local made food.

    'It appears that eateries were available on road sides, which has been
    looked as a specific livelihood of destitute women. Some literature and
    hearsay stories confirm this practice,' she said.. When donations were
    extensively made in medieval times the donors did mention especially from
    Vijaynagar days that a particular portion of the food offerings should be
    meant for public distribution. The temple functionaries definitely had a
    share in it, she added.

    There were also night choultries that were functioning and received this
    sort of food. The donations to serve food on festive days were enormous. In
    SriRanagam temple town alone one could come across a number of mutts and
    charity halls where these food offerings were diverted. Such was the
    system,the tourist would not have to spend on his or her food for days
    together at pilgrim centers. Tolerance prevailed in general mind set of all
    classes of people. The kings had sent their family members and ministers or
    chiefs as their representatives to the pilgrim centers in the rival land
    cutting across the political boundaries.

    Ms Chandini Bi further said there was a provision perhaps for exchange of
    currency of different kingdoms and rulers that facilitated the tourists.
    There is one inscription that records a donation from the Chera country
    that also gives the rate of exchange between the Chera currency 'Achchu'
    and the Chola currency 'Kasu.' Their relation was one is to nine. The
    belief that supplying water to the needy people added merit to one's life
    encouraged people to create water pandals and supply free drinking water to
    humans and animals in the country. Such practices could be seen on all
    days, round the year at important places especially in the temple arenas.
    'We find two water pandal people receiving a share of food from the
    SriRangaanathar Temple, Srirangam,' she added. There was a hospital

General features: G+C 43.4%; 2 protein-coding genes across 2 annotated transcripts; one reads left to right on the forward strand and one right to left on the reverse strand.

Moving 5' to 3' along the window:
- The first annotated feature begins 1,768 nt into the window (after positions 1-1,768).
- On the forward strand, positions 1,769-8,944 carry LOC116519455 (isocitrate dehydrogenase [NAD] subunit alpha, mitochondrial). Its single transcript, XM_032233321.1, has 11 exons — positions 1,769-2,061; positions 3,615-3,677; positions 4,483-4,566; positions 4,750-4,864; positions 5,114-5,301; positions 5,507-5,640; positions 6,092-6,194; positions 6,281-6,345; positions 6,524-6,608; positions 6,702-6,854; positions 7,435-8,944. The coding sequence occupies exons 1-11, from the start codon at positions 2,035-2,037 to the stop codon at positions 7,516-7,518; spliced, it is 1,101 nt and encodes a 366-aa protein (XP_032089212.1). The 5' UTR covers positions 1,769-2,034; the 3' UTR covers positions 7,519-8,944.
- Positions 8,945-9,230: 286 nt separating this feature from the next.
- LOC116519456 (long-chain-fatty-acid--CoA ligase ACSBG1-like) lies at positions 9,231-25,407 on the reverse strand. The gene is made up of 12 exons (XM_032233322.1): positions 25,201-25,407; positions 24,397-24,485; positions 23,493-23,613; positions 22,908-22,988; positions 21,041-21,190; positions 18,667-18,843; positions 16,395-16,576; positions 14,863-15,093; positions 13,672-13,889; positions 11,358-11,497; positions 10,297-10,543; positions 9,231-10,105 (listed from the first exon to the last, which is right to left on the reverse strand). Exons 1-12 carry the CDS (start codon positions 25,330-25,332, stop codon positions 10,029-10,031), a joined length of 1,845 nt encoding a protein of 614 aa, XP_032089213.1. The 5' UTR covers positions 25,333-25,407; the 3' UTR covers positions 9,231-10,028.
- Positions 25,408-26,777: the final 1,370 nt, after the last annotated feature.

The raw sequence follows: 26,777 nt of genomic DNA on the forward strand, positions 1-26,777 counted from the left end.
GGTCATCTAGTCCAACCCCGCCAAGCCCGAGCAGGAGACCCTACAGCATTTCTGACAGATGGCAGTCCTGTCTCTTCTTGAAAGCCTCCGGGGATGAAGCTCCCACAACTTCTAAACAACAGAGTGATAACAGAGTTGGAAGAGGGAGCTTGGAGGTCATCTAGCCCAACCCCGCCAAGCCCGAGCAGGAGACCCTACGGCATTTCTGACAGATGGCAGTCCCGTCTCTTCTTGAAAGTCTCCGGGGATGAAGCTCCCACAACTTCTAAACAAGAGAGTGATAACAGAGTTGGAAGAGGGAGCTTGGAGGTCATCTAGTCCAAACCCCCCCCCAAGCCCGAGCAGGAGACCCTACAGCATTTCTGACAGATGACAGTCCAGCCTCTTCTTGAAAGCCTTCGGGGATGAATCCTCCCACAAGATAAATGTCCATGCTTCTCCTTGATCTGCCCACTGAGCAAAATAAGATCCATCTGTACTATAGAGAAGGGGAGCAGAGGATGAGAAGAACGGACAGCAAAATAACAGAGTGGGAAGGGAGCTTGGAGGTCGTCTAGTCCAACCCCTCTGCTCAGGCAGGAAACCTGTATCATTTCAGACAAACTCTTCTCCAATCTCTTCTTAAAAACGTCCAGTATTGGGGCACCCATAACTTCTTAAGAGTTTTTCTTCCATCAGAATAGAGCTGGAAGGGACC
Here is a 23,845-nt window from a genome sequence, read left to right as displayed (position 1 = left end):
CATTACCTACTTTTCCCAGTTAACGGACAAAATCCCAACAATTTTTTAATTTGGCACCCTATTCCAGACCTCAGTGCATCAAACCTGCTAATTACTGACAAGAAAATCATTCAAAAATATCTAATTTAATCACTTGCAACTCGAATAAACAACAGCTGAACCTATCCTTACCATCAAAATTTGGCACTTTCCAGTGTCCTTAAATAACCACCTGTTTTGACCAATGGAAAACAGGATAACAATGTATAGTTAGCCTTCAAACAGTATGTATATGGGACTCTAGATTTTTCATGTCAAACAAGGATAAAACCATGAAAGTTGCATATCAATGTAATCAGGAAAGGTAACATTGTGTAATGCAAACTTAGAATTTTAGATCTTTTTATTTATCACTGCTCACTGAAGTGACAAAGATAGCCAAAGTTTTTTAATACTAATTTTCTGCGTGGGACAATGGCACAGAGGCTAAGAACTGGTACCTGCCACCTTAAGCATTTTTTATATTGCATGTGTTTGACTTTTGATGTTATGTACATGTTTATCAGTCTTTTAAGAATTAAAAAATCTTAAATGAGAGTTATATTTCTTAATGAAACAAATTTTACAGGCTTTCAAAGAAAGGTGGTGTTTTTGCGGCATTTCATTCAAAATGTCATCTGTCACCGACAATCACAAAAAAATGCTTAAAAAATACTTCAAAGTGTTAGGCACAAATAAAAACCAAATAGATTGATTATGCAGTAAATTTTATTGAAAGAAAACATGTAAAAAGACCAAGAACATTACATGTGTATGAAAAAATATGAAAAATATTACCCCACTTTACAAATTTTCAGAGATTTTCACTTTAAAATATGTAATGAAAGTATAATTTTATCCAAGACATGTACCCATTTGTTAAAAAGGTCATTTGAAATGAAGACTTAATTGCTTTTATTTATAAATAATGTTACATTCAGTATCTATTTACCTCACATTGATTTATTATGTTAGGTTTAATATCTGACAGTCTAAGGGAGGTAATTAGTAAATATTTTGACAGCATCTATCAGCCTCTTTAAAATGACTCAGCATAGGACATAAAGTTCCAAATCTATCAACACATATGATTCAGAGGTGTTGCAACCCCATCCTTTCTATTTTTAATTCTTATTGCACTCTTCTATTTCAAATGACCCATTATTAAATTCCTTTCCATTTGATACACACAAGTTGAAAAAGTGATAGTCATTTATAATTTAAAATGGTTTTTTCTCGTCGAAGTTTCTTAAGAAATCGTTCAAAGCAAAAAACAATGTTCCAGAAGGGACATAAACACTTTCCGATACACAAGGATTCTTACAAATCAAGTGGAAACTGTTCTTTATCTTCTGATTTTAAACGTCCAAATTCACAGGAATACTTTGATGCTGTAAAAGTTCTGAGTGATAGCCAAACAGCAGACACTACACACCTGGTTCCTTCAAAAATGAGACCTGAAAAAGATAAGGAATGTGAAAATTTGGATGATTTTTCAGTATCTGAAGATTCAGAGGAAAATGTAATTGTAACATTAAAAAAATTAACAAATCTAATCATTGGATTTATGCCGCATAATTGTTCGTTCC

functioning in fourth prakhara of SriRnagam Temple.

    A particular family has been maintaining it for more than two centuries and
    the hospital maintainer also appears as a donor. The hospital is referred
    as 'Arogyasalai' There were many such instances where hospital existed and
    it was meant for both human and animals. Even Kundavai, the elder sister of
    the Chola king Raja raja I have donated to one such hospital in Kumbakonam.
    The college at Thirumukkudal had a hospital also. There was a special
    medical school at Tiruvavaduthurai, which would have catered to the needs
    of Vaidyans (physicians) to look after various hospitals in the Chola
    regime, she said.

    Thus, for the convenience and comfort of tourists or pilgrims various
    facilities like roads, food and hospitals existed. With the infrastructure,
    the currency exchange system also prevailed. Moreover, almost all the
    houses had single or double raised platforms in front of the houses at the
    entry point called 'thinnai' which helped strangers and travellers to avail
    for rest and night stay. Generally the common public were also kind and
    large hearted to take care and spare food and water to the travellers from
    far and near. This is how the whole system of tourism functioned in
    Medieval South India, she added.